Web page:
Vets need more balanced and less critical view of pedigree dogs, says KC vet

VETS should get more involved with the world of showing and breeding by working more closely with breed clubs and directly with breeders.

  This is the view of Kennel Club veterinary advisor Nick Blayney who, speaking at the recent British Veterinary Association (BVA) congress in London, said that while criticism of pedigree dog breeding was commonplace it was often ‘inaccurate and sensationalist’.

  There were problems, he admitted, but it was the vet’s role to be a critical friend rather than a critic.

  It was important, he said, that the veterinary profession had a balanced and informed view of pedigree dogs with a scientific basis and it was not seen as another lobbying group.

  That was not to say there was not a problem, he said, but of 700,000 dogs acquired in the UK every year only 250,000 of these are KC registered. And of those only 12 per cent came from Assured Breeders, so the jurisdiction of the KC over new dogs in the UK was ‘quite low’.

  The KC’s greatest influence lay in judging and showing, Mr Blayney continued, as reported in this week’s Veterinary Record. Judges were being made accountable for their decisions and being given more training. But progress was slow, he admitted, and there had been a number of controversial decisions in recent years. He did not elaborate but said this caused problems as breeds tended to be judged on the performance of the worst which prompted resentment among ‘forward-thinking breeders’.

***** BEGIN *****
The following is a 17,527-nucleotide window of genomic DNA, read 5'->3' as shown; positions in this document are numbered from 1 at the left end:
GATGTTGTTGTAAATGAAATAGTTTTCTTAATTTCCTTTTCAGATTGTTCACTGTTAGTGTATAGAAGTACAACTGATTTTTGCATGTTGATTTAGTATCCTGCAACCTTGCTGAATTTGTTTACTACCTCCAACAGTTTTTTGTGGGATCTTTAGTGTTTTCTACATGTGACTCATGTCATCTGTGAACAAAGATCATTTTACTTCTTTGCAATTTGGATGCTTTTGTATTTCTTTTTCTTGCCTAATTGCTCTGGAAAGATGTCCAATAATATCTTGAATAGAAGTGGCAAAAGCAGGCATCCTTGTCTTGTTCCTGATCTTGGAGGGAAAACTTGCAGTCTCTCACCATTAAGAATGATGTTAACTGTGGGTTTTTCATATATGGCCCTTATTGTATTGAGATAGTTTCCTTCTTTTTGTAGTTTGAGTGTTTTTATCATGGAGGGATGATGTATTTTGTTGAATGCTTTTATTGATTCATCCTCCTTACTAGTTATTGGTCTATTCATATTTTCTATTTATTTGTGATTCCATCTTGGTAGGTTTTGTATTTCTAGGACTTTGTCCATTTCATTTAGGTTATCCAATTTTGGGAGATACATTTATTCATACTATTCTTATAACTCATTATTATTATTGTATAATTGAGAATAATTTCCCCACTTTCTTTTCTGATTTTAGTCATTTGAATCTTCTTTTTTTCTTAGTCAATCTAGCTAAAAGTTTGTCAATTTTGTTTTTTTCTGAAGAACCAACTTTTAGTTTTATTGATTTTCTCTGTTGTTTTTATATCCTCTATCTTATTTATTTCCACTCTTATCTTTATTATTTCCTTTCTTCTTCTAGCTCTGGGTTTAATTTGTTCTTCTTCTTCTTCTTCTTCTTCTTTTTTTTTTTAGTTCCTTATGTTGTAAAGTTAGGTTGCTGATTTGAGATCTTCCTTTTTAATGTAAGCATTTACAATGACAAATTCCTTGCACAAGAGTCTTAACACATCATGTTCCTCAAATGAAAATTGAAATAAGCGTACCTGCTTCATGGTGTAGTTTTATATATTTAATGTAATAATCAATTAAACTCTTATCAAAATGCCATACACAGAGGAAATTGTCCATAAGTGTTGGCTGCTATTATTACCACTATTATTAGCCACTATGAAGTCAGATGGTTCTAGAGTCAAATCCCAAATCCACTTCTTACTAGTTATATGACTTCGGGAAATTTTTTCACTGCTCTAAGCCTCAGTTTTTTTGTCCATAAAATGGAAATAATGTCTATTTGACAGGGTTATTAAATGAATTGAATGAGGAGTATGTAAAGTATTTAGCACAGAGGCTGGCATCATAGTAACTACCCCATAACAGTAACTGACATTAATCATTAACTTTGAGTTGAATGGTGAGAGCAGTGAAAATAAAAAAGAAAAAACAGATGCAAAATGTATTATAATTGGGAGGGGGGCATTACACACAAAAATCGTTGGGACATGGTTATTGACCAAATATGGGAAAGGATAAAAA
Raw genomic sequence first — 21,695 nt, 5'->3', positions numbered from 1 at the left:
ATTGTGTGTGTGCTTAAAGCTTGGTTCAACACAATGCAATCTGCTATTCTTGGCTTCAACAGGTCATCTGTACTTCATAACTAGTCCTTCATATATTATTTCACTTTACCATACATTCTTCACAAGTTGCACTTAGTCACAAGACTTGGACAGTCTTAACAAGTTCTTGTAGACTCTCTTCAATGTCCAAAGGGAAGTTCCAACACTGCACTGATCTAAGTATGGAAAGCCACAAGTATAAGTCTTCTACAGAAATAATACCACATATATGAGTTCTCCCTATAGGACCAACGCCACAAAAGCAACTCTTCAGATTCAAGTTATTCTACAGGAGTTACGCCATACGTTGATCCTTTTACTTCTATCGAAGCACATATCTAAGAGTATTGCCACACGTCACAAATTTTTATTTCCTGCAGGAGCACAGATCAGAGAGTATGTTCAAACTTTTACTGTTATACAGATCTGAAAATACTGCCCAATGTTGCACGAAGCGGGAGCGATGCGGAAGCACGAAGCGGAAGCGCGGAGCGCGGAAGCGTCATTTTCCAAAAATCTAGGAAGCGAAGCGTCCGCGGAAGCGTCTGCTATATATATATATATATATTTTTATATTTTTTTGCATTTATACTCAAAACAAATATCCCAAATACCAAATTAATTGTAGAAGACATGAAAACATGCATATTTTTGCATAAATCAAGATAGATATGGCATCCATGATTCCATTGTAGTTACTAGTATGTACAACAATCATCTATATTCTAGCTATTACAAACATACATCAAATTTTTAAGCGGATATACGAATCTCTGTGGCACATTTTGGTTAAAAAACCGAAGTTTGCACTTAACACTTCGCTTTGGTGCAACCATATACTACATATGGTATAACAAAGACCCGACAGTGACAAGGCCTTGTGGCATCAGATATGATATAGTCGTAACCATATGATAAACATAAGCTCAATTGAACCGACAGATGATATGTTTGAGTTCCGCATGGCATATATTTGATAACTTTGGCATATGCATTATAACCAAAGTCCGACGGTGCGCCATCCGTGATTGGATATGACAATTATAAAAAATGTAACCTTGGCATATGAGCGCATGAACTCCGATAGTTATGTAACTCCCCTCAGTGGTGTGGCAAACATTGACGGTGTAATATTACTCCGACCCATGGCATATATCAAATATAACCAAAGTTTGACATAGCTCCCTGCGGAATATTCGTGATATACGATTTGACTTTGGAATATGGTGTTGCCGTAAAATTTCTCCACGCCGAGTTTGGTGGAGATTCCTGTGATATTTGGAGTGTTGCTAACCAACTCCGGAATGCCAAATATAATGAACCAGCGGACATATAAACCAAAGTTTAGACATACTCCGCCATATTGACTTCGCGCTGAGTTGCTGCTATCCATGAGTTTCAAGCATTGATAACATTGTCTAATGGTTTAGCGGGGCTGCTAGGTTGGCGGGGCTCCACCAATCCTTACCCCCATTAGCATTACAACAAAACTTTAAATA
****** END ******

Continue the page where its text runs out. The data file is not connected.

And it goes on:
Breed Standards ‘come in for a lot of stick’, he said, but that he believed it was how they were interpreted which caused the problems.

  He spoke about the KC’s Breed Watch system saying progress was being made on making category three breeds more healthy: the French Bulldog, Basset Hound, Clumber Spaniel and Chinese Crested had already come off the list.

  “Health testing has got to be the basis of any proper surveillance,” he said going on to discuss BVA/KC schemes including the one looking at mitral valve disease in Cavaliers.

  He discussed the Assured Breeder Scheme saying it had had positive results and suggesting that dogs from assured breeders were ‘23 per cent less likely to visit a vet’ and cost the owner 18 per cent less than dogs from other breeders.

  Although vets were already ‘heavily’ involved in the showing and breeding, Mr Blayney said, with many working with breed clubs and performing health checks at shows, they could do more such as working more with breed clubs and directly with breeders, holding ‘pre-puppy days’ and taking part in National Canine Health Testing Week. He urged vets to look further into the scope of the KC and support its initiatives.

  “The KC is the only forum where progress is going to be made that has an international reputation,” he said.

  Another speaker at the congress, Brenda Bonnett, chief executive of the International Partnership for Dogs, said different countries and kennel clubs should be working together and not in isolation.

  One hot topic among many countries’ kennel clubs was brachycephaly, she said, and work had been going on in this field for many years. It was a difficult topic because there were mixed views – the general consensus was that all brachycephalic breeds were ‘bad’ while at breeder meetings there might be a suggestion that all of them were fine.

  It was time that vets stopped thinking it was normal for brachycephalic breeds to snort and snore and to tell owners this, she said.

  “We shouldn’t be buying into the ‘funny’ side of these dogs,” she said.

  Above all, vets needed to proceed with compassion, Mrs Bonnett said. Breeders did not set out to create ill dogs; there was a fabulous diversity of dogs and it was not just a case of ‘are they good or bad?’. The key was to talk. There was a lot to learn from other kennel clubs, Mrs Bonnett said; the Swedish and Finnish Kennel Clubs had ‘fantastic’ pedigree databases, she went on, with links through many generations of dogs. Each breed had a specific strategy which described health issues and temperament, which problems should be monitored and which screening programmes were needed.

“This is all about attitudes and cultures,” she said.